With the crisis in Europe expecting to remain an issue for future, investors investing in gold will be the winners once all of the dust settles. Expert Matthew Lynn seeing one of two things happening, breakup of the euro or massive bond buying by the European Central Bank.
By Murray Coleman
November 16, 2011, 2:17 PM ET
Gold and silver continue to drop on Wednesday. The SPDR Gold Trust (GLD) was last off by 0.4% and the iShares Silver Trust (SLV) was down 1.8%. But consider that since equities started rallying in early October, GLD’s shares have risen more than 9% while SLV’s have jumped 14%.
But what about an even longer-term view? With European sovereign debt likely to remain an issue for the foreseeable future, London-based financial writer Matthew Lynn — who has written extensively about Europe’s credit markets — takes a look at possible scenarios and their end results over time.
He asserts that once the dust settles in Europe, the only clear winners look to be those investing in precious metals.
German bonds have been the most obvious beneficiary of the turmoil, Lynn wrote in a commentary at MarketWatch. The yield on the 10-year German bond had fallen all the way down to 1.7%, an all-time low, he pointed out. In April, it was yielding more than 3.5%. “Clearly, money has moved out of the peripheral euro-zone countries, and been parked in Germany because investors see it as the one safe havens on the continent,” Lynn noted.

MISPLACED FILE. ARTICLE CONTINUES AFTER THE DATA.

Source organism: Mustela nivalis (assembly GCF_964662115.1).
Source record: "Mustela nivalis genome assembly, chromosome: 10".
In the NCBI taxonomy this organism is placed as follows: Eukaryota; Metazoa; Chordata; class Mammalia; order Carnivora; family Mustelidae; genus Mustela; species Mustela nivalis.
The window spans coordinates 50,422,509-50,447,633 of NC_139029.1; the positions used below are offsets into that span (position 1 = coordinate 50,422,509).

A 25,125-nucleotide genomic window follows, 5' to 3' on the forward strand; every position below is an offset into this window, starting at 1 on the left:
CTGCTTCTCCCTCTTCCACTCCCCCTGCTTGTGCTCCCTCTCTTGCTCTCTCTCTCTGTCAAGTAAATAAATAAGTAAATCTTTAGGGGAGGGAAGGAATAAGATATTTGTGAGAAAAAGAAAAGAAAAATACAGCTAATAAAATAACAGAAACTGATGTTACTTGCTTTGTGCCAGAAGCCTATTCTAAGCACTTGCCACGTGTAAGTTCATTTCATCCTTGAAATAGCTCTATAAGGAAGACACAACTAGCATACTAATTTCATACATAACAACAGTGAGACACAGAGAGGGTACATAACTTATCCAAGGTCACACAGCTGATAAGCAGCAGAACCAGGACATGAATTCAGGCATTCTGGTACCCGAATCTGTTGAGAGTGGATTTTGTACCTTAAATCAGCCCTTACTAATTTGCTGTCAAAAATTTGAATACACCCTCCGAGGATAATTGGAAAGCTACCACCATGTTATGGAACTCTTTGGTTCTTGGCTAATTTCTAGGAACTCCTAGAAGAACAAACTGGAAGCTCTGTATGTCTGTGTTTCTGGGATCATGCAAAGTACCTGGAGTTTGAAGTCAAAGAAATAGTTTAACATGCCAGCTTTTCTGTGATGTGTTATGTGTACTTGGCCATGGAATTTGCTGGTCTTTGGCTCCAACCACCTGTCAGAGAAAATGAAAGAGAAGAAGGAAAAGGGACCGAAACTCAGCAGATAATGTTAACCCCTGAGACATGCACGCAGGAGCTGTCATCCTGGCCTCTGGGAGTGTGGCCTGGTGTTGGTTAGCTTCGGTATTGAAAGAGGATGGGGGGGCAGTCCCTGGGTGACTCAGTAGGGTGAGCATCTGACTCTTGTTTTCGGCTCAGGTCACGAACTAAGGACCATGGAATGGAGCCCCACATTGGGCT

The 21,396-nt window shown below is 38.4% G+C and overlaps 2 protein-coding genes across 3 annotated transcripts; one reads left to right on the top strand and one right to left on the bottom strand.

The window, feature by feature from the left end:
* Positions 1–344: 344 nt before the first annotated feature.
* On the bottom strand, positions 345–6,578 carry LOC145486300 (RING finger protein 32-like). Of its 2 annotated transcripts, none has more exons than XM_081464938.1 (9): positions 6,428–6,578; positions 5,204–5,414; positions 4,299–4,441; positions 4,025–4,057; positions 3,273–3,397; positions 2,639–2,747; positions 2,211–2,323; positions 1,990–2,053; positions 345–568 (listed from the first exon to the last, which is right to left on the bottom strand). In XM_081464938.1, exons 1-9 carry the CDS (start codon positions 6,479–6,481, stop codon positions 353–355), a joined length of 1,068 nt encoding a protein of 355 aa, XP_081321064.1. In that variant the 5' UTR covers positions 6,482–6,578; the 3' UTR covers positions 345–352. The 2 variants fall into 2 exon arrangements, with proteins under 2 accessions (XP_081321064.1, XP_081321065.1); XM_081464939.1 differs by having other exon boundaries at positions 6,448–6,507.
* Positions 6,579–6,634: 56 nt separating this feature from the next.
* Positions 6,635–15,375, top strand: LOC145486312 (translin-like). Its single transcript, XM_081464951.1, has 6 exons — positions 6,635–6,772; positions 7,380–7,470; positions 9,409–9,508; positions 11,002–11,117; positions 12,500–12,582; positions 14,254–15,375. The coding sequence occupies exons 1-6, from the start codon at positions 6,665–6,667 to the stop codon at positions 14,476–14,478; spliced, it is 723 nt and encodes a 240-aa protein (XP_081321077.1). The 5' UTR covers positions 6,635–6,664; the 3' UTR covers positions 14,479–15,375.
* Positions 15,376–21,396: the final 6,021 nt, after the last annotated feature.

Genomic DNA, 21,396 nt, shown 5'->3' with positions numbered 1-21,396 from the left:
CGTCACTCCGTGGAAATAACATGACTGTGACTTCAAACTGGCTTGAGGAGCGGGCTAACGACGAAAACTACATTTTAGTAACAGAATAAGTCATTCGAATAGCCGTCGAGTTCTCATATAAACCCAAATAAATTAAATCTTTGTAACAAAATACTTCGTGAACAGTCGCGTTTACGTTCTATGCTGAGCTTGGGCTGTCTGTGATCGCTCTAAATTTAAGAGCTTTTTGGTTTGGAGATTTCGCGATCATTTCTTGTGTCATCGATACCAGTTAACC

But how safe is Germany? Lynn looks at not-so-great debt-to-GDP numbers and concludes: “It isn’t a safe haven from anything.”
He has similar reservations about U.K. bonds, known as gilts.
A lot of money is going towards emerging markets, Lynn notes. But borrowing levels by banks in those countries are estimated to be at close to record levels. Lynn wrote:
“There is a limit to how much cash can go into those countries, however. Italy and France are two of the four largest debt markets in the world — money fleeing Europe can’t all descend on Poland or Indonesia without creating a huge and dangerous bubble in those markets.”
The two most likely results from the euro zone debt crisis? Lynn sees either:
- The European Central Bank buying the region’s bonds on a massive scale.
- The break-up of the currency.
Lynn concludes that if the ECB starts aggressively buying bonds, it will have to flood the market with three or four times as much money as the U.S. Federal Reserve’s program of quantitative easing has undertaken.
“That will inevitably send the gold price spiralling upwards,” he wrote.
Even if just one or two countries pull out, the break-up of the currency union as we know it today is likely to support higher gold prices, Lynn maintains. He wrote:
“In countries that pull out of the euro, gold may well become the only viable currency for a period. It will take time for new currencies to get established, and to secure any credibility …”
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